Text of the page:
On 27 June 2014, Regulation 655/2014 of the European Parliament and the Council of 15 May 2014 establishing a European Account Preservation Order procedure to facilitate cross-border debt recovery in civil and commercial matters was published in the Official Journal of the European Union (the "Regulation").
This Regulation establishes a Union procedure enabling a creditor to obtain a European Account Preservation Order (saisie conservatoire sur compte bancaire) as an alternative to preservation measures under national law. The text applies to pecuniary claims in civil and commercial matters in cross-border cases.
The creditor may obtain a Preservation Order in the following cases:
before the initiation of proceedings against the debtor on the substance of the matter in a Member State or during such proceedings up until the issuing of the judgment, the approval or the conclusion of a court settlement, or
after the issuing of a judgment, court settlement or authentic instrument, in a Member State, which forces the debtor to pay the creditor's claim.
In the first case, the Preservation Order shall be issued by the courts of the Member State which have jurisdiction to rule on the substance of the matter within 10 working days after the creditor's application and in the second case, by the courts of the Member State in which the judgment was issued, the settlement approved or concluded or the instrument was drawn up within 5 working days after the creditor's application.
The condition for the issuing of a Preservation Order is that the creditor has sufficiently proved to the court that there is an urgent need for a Preservation Order because there is a real risk that the subsequent enforcement of the creditor's claim against the debtor will be impeded or made substantially more difficult without such a measure. If the creditor had not yet started proceedings before applying for a Preservation Order or has not yet succeeded on the substance of his claim, he shall submit sufficient evidence to satisfy the court that he is likely to succeed on the substance of his claim against the debtor.
As a guarantee for the surprise effect, the debtor shall not receive any notification of the creditor's application for the Preservation Order and he shall not be heard before the issuing of the Order.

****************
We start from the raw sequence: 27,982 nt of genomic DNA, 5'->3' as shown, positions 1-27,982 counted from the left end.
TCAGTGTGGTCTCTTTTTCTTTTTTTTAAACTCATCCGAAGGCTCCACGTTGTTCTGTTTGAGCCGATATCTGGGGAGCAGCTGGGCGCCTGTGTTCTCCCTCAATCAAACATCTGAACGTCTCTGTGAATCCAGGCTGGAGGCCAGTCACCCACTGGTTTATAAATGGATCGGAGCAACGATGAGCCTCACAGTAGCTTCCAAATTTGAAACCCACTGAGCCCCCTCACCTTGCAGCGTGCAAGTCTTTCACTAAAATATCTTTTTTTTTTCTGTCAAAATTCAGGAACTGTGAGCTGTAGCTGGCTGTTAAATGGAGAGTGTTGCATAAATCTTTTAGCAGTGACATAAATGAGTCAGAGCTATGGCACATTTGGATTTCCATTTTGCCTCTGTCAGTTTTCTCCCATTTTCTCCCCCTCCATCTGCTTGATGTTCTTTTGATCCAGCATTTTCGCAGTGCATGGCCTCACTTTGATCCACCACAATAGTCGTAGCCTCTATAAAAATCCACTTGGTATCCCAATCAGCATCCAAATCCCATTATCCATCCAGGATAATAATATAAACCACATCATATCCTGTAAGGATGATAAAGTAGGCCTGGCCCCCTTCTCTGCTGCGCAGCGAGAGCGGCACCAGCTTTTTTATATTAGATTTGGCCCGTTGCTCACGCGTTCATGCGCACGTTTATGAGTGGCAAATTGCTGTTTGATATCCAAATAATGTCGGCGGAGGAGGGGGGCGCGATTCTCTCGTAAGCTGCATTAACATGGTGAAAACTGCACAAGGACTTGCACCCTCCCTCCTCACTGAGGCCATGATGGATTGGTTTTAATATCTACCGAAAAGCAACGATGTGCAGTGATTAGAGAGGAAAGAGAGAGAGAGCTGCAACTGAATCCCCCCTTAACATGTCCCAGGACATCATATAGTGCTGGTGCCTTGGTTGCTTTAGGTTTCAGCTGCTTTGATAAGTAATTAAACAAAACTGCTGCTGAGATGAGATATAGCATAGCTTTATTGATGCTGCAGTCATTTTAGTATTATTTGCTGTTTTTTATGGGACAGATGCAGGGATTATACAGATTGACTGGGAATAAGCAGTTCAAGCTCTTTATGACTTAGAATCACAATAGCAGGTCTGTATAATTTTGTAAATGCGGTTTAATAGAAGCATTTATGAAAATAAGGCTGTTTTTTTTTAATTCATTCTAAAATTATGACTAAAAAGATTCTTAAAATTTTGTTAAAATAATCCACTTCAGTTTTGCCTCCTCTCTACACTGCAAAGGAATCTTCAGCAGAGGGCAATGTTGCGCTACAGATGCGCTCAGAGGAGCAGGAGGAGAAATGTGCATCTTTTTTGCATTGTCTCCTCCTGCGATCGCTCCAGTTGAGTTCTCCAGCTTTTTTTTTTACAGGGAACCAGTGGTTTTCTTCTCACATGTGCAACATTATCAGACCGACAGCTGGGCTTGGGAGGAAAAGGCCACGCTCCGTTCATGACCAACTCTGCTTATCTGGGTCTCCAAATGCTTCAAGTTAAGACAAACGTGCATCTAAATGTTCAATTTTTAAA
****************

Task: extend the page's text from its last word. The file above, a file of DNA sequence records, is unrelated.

If the creditor has not yet succeeded in his claim or when the court finds it necessary and appropriate, the creditor shall be asked to provide security for an amount sufficient to prevent abuse and to ensure compensation of any damage suffered by the debtor as a result of the Preservation Order to the extent that the creditor is liable for such damage, the burden of proof lying with the debtor, except in the cases where the creditor's fault is presumed.
When the creditor, having obtained a judgment, court settlement or authentic instrument, has reason to believe that the debtor holds one or more accounts with a bank in a Member State but has no information whatsoever, he may ask the court, with which the application for the Preservation Order is lodged, to request that the information authority of the Member State of enforcement obtain the information necessary to allow the identification of the bank(s) and the debtor's account(s).
The creditor may make the same request where the judgment, court settlement or authentic instrument obtained is not yet enforceable and the amount to be preserved is substantial. In this case, he has to submit sufficient evidence to the court that the information is necessary because of the risk that the subsequent enforcement could be jeopardised without such information, leading to a substantial deterioration of the creditor's financial situation.
The Preservation Order shall be recognised in the other Member States without any additional procedure nor declaration of enforceability being required and shall have the same rank as an equivalent national order, if any, in the Member State of enforcement.
The debtor is granted different remedies against the Preservation Order and its enforcement.
The Regulation will enter into force on 18 January 2017.